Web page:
February 1998
Volume 39, Issue 2
Free
Articles  |   February 1998
Preservation of visual sensitivity of older subjects: association with macular pigment density.
Author Affiliations
  • B R Hammond, Jr
    Vision Science Laboratory, College of Arts and Sciences, Arizona State University West, Phoenix 85069-7100, USA.
  • B R Wooten
    Vision Science Laboratory, College of Arts and Sciences, Arizona State University West, Phoenix 85069-7100, USA.
  • D M Snodderly
    Vision Science Laboratory, College of Arts and Sciences, Arizona State University West, Phoenix 85069-7100, USA.
Investigative Ophthalmology & Visual Science February 1998, Vol.39, 397-406. doi:
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    • Get Citation

      B R Hammond, B R Wooten, D M Snodderly; Preservation of visual sensitivity of older subjects: association with macular pigment density.. Invest. Ophthalmol. Vis. Sci. 1998;39(2):397-406.

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      © ARVO (1962-2015); The Authors (2016-present)

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Abstract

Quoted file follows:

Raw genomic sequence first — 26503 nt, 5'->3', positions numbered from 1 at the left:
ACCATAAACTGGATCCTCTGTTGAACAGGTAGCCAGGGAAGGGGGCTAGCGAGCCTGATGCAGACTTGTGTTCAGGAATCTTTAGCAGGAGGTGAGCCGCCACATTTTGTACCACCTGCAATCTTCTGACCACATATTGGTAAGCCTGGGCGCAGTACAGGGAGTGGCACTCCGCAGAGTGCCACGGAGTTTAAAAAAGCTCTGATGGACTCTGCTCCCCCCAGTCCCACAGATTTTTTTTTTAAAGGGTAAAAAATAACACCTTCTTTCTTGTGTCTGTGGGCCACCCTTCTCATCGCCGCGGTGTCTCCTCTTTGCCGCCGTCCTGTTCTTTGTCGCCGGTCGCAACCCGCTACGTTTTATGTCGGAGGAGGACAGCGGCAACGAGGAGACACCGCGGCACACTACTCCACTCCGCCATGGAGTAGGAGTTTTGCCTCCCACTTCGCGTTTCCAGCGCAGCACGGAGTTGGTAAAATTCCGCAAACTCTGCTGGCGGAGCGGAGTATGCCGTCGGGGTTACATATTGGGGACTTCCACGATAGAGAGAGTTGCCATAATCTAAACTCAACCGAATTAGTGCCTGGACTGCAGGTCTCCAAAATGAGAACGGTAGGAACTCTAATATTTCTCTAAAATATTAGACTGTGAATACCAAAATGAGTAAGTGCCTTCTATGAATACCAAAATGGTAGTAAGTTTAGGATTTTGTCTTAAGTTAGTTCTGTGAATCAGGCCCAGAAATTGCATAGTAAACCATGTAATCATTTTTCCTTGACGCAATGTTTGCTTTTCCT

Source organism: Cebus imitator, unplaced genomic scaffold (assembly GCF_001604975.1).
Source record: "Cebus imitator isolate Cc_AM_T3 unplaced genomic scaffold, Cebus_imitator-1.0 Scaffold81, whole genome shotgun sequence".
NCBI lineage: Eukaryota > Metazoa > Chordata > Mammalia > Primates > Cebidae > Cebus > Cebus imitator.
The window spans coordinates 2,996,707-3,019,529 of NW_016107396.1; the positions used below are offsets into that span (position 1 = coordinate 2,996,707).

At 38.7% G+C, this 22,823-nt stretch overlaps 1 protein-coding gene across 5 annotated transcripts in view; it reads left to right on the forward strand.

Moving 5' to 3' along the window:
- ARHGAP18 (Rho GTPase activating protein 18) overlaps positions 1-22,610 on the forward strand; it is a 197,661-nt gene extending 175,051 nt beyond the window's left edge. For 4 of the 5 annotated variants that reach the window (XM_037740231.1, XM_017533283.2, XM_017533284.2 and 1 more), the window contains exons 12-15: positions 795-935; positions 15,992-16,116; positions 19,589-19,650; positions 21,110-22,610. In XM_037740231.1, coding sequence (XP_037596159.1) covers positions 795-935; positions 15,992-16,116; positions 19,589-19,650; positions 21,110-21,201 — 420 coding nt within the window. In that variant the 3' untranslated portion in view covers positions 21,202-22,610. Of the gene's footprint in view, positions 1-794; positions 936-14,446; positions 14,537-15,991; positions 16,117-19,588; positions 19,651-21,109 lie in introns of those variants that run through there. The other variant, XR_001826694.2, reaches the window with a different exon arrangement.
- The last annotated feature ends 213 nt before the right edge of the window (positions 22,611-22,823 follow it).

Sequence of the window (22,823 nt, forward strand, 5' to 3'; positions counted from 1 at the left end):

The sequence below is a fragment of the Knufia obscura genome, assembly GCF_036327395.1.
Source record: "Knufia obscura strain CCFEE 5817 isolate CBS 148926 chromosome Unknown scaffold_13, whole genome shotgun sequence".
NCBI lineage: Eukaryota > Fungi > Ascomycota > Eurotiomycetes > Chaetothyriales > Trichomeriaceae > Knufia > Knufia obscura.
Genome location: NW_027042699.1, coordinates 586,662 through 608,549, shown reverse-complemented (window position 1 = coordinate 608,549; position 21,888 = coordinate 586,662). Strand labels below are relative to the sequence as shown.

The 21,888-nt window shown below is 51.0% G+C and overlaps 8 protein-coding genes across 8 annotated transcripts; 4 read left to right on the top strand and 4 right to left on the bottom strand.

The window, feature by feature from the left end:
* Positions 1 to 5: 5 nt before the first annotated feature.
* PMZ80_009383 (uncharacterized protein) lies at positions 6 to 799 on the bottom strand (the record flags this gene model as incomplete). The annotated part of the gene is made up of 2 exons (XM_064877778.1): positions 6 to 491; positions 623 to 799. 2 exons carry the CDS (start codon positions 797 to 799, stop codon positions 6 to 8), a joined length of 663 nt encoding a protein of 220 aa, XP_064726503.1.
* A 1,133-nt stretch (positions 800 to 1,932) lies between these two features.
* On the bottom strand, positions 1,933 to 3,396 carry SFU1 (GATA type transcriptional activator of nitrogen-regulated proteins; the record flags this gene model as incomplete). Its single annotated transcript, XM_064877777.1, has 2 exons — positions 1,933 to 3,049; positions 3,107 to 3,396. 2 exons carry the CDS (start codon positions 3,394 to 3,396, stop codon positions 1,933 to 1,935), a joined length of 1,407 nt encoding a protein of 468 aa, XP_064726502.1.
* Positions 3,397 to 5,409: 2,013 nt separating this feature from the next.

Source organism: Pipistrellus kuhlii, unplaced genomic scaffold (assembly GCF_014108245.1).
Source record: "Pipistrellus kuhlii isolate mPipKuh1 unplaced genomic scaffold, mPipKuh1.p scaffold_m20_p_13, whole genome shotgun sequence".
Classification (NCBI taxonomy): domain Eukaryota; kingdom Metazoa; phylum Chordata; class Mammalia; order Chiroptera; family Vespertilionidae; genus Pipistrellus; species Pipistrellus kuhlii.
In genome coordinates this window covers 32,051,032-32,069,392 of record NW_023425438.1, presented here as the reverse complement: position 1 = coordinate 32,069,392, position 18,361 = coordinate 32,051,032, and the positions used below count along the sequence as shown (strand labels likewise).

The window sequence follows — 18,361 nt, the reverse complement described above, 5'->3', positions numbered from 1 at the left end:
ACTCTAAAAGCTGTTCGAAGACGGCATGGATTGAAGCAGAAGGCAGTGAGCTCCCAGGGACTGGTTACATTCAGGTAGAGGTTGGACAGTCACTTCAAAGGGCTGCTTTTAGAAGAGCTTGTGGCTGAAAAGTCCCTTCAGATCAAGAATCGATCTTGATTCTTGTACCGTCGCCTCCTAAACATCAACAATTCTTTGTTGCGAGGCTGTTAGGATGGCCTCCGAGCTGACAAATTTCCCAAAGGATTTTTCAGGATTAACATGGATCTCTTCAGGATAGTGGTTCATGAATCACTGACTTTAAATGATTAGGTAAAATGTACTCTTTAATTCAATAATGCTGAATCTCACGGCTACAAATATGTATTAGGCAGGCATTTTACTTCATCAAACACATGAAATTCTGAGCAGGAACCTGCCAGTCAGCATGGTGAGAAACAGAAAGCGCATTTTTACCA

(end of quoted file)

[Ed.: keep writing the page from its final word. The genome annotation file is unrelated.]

PURPOSE: The authors investigated how individual differences in macular pigment (MP) density are related to loss of visual sensitivity with age. METHODS: Macular pigment and visual sensitivity of 27 healthy older subjects (aged 60-84 years) were compared with data from 10 younger subjects (aged 24-36 years). Macular pigment density was measured psychophysically with a centrally fixated stimulus 1 degree in diameter. Photopic increment sensitivity in the fovea was measured as thresholds for centrally fixated 1 degree stimuli on a bright yellow background. Foveal sensitivity of the pi-1 mechanism driven by the S cones was measured with 440-nm light. Photopic increment thresholds not determined by the pi-1 mechanism were measured with 550-nm light. Sensitivity was specified at the photoreceptor outer segments by individually correcting for psychophysically determined lens density and MP density. Dark-adapted (scotopic) sensitivity of rod-dominated visual mechanisms was measured in the parafovea with 550-nm light at 8 degrees eccentricity. RESULTS: Consistent with past reports, photopic sensitivity declined significantly with age for both 440-nm (P < 0.025) and 550-nm (P < 0.0003) light. For older subjects, photopic sensitivity was positively related to MP density, although more strongly for 440-nm (P < 0.001) than for 550-nm (P < 0.01) light. Parafoveal scotopic sensitivity of the older subjects was also positively related to MP density (P < 0.02). Visual sensitivity of the young subjects was not significantly related to MP density. CONCLUSIONS: For subjects older than 60 years, visual sensitivity of those with high MP density was not significantly different from that of young subjects. Conversely, older subjects with low MP density had lower sensitivity than young subjects. Although this study cannot prove causality, the results show that high MP density was associated with the retention of youthful visual sensitivity, which suggested that MP may retard age-related declines in visual function.

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